Regulators on other continents are also increasing their scrutiny of green marketing claims. In January 2021, the European Commission released the results of a study that for the first time screened green online claims from sectors such as garments, cosmetics, and household equipment. The study found that “in 42% of cases the claims were exaggerated, false or deceptive and could potentially qualify as unfair commercial practices under E.U. rules.” And with the EU Sustainable Finance Disclosure Regulation having gone into effect on March 10, 2021, European regulators will devote more attention to the accuracy of green marketing. And the European Commission’s Sustainable Finance Action Plan imposes obligations on fund managers, financial advisors, and others to disclose information on ESG considerations to potential investors and on their websites.
Private Consumer Actions: In recent years, a flurry of such suits has been filed against traditional energy companies. In May 2020, a non-profit sued ExxonMobil, claiming it is “greatly overstating the level in which it engages in cleaner forms of energy … thereby deceiving consumers,” in violation of the District of Columbia’s Consumer Protection Procedures Act. Beyond Pesticides v. Exxon Mobil Corporation, D.C. No. 2020-CA-002532. The complaint alleges that only a small part of Exxon’s business is devoted to clean energy, as it simultaneously invests heavily in fossil fuels.
In a suit that lasted eight years, consumers of Wesson cooking oil brought a putative class action alleging the manufacturer had “deceptively and misleadingly marketed its cooking oils” as “100% Natural” when they were made from GMOs. The suit settled, with the manufacturer agreeing not to label, advertise, or market Wesson Oils as “natural” and paying damages to the class. Briseno v. ConAgra Foods, Inc., 844 F.3d 1121 (9th Cir. 2017). In July 2019, consumer nonprofits sued Tyson Foods for misleading consumers by proclaiming its commitment to sustainable practices, even though it is allegedly the “second largest polluter” in the U.S. that routinely allows the “horrific abuse” of its livestock. Food & Water Watch Inc. v. Tyson Foods Inc., D.C. Case No. 2019-CA-004547.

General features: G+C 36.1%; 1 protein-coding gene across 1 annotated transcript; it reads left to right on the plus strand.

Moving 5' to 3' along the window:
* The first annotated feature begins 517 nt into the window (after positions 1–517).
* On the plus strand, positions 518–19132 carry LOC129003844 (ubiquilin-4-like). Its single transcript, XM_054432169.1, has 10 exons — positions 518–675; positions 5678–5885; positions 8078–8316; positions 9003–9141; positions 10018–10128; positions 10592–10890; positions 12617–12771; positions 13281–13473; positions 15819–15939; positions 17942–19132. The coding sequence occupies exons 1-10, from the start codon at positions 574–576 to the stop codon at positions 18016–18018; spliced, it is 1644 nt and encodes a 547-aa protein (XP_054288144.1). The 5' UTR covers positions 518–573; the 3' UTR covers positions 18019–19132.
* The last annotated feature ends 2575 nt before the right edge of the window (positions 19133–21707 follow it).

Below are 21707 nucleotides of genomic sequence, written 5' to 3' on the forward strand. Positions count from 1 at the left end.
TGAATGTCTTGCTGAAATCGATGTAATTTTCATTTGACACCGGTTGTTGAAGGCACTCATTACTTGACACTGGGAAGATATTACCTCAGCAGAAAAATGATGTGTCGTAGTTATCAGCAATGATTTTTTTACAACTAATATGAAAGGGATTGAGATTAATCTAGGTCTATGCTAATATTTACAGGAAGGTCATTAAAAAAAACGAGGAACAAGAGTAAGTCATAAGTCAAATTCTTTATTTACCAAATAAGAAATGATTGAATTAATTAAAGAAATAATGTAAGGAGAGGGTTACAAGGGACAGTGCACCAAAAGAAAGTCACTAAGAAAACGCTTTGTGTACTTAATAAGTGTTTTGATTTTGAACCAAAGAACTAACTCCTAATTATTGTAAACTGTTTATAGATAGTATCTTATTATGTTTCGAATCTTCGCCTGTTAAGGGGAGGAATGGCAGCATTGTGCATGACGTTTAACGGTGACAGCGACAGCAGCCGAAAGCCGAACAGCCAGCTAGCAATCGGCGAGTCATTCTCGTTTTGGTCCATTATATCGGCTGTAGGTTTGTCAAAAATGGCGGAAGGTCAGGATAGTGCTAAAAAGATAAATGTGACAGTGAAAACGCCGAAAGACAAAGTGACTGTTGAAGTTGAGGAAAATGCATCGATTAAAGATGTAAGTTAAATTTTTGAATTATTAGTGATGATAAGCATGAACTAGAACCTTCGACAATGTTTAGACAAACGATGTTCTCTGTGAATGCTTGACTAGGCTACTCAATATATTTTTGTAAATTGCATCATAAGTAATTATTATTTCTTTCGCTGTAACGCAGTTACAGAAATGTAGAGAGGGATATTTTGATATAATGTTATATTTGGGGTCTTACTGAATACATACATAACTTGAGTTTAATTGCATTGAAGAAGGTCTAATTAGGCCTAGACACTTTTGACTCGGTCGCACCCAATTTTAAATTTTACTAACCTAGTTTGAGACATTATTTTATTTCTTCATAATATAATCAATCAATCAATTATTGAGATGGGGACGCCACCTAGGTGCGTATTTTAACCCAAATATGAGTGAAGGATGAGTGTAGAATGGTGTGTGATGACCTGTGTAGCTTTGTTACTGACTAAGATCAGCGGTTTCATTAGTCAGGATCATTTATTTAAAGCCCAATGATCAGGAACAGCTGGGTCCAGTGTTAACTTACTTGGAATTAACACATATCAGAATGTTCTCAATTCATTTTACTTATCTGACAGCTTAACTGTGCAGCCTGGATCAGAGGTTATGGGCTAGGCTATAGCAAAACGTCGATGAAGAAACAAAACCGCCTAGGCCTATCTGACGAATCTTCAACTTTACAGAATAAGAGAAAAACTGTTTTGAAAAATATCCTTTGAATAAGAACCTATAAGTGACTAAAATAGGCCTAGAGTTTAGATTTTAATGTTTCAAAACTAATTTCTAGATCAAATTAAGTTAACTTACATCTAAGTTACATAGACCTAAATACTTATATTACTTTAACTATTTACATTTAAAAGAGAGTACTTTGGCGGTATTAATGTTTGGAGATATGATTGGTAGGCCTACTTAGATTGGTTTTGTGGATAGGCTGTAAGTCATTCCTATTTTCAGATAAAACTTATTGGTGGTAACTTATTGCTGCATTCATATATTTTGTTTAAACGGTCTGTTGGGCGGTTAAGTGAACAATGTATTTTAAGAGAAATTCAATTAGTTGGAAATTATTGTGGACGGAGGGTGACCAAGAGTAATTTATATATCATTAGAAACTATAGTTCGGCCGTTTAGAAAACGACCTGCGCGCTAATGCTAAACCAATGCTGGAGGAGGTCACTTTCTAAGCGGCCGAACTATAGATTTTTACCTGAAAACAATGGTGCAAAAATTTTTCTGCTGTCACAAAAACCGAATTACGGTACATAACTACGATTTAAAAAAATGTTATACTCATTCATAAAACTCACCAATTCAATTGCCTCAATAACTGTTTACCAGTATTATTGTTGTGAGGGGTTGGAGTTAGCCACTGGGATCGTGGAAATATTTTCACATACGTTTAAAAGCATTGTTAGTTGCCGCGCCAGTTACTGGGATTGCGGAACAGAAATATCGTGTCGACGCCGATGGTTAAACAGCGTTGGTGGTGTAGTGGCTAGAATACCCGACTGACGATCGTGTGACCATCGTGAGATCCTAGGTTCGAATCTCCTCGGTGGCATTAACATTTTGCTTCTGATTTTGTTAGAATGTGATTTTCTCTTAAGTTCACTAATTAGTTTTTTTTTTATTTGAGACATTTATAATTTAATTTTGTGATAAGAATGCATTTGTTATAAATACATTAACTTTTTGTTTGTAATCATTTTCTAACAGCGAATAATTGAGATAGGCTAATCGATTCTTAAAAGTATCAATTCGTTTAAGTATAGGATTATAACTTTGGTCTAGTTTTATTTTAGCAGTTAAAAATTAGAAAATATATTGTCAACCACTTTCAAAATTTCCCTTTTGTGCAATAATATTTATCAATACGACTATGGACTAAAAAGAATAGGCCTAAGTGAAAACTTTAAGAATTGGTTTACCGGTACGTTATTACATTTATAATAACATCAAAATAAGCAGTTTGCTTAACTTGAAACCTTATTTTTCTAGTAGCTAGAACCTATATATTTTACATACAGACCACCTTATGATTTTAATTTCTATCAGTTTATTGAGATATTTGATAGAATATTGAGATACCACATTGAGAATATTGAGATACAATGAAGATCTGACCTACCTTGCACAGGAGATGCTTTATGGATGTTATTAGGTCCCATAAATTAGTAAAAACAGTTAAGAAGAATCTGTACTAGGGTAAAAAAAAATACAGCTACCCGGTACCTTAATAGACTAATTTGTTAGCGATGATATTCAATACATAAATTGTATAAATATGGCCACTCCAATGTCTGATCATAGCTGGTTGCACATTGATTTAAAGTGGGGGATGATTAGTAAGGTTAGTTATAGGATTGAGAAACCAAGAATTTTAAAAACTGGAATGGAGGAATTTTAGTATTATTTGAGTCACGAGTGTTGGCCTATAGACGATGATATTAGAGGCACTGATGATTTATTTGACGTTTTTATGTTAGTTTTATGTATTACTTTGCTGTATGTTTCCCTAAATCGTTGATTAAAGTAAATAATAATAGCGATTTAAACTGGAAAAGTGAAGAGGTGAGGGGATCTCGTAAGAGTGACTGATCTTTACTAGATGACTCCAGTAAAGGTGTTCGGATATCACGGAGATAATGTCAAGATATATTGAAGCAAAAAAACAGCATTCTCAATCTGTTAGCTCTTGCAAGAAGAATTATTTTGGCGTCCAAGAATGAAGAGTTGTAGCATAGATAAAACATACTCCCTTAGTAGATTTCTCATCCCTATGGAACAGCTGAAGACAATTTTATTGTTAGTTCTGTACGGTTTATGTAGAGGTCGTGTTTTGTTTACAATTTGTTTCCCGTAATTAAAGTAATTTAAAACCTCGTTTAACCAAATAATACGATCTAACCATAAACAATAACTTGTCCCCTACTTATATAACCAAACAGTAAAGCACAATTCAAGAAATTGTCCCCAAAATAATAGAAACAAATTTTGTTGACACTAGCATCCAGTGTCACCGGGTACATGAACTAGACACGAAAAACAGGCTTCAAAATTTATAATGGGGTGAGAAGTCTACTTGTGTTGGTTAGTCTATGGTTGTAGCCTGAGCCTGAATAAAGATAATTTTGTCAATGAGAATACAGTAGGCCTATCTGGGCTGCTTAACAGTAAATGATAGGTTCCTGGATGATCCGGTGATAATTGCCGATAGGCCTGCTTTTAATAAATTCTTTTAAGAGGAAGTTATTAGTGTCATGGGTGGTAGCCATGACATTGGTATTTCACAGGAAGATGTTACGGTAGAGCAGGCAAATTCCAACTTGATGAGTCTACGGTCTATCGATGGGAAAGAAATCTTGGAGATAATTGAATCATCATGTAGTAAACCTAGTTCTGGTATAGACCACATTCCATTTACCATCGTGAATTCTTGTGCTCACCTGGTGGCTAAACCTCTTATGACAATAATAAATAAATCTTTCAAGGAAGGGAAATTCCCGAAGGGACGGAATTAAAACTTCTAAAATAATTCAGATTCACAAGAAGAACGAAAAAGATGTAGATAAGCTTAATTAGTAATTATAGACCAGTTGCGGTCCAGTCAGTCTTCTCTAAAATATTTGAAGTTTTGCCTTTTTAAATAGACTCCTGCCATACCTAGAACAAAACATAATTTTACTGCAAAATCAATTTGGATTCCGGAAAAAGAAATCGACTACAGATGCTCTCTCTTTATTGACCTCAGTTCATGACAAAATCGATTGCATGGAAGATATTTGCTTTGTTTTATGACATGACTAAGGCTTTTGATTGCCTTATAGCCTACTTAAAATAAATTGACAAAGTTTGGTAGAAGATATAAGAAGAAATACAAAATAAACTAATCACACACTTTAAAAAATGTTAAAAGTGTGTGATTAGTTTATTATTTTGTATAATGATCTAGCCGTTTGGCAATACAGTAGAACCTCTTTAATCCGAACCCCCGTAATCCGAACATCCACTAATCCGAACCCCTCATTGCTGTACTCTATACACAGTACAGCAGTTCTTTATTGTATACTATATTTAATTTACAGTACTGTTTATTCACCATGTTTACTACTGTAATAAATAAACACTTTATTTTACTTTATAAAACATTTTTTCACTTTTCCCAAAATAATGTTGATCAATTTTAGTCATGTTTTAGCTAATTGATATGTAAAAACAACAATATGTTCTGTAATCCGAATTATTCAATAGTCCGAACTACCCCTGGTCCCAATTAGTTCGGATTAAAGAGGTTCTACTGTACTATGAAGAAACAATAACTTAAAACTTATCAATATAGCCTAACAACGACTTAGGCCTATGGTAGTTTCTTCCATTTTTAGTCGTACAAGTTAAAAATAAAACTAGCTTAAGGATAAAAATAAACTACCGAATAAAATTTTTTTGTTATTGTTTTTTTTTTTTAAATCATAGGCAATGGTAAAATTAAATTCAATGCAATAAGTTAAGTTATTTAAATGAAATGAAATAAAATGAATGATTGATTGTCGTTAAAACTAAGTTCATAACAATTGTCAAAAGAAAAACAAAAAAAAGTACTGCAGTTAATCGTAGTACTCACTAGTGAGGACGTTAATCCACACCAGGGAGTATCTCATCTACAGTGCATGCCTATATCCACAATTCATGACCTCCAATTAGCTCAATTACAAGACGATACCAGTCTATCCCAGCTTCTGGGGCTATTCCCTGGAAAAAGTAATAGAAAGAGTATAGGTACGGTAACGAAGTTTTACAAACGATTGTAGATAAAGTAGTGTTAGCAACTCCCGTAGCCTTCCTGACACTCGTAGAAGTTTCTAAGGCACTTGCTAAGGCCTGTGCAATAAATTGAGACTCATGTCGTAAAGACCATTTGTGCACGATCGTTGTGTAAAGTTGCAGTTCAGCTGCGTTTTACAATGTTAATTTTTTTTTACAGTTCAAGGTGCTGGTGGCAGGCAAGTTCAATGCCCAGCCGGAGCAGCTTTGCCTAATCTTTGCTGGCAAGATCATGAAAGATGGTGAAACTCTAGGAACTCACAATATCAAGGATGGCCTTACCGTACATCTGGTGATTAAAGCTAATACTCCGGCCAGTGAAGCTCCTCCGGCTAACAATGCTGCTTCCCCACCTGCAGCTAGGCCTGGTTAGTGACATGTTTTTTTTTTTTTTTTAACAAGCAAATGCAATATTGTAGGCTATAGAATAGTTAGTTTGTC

Securities Law Enforcement: On March 3, 2021, the SEC’s Division of Examinations announced that one of its annual examination priorities will be to review ESG funds’ “advertising for false and misleading statements, and review [their] proxy voting policies and procedures and votes to assess whether they align with their strategies.” The next day, the SEC announced the creation of a Climate and ESG Task Force that, among other things, will analyze issuer ESG disclosures.
State governments have also targeted investor disclosures for greenwashing. In 2018, the New York Attorney General sued ExxonMobil for misrepresenting to its investors the cost of future climate change regulations by applying a lower proxy cost for carbon internally than it had publicly disclosed. New York v. ExxonMobil Corp., 119 N.Y.S.3d 829 (N.Y. Sup. Ct. 2019). After a two-week bench trial, the court found for Exxon, concluding that Exxon’s disclosures could not reasonably have misled investors. The Massachusetts AG has its own case against Exxon, alleging that it deceived investors by failing to disclose climate change risks and misrepresenting its business. Massachusetts v. ExxonMobil Corp., 462 F. Supp. 3d 31, 38 (D. Mass. 2020). Exxon’s motion to dismiss is pending.
Private Securities Suits: Under Section 10(b) and Rule 10b5 of the ’34 1934, if a company includes an affirmative statement in its disclosures, it has a duty to ensure that the statement is accurate and complete. 15 U.S.C. § 78j(b); 17 C.F.R. § 240.10b-5. And because the anti-fraud rules apply even to less formal statements such as press releases, investor calls, and websites, a company may face litigation for “greenwashing” even if it avoids including such representations in its official disclosures.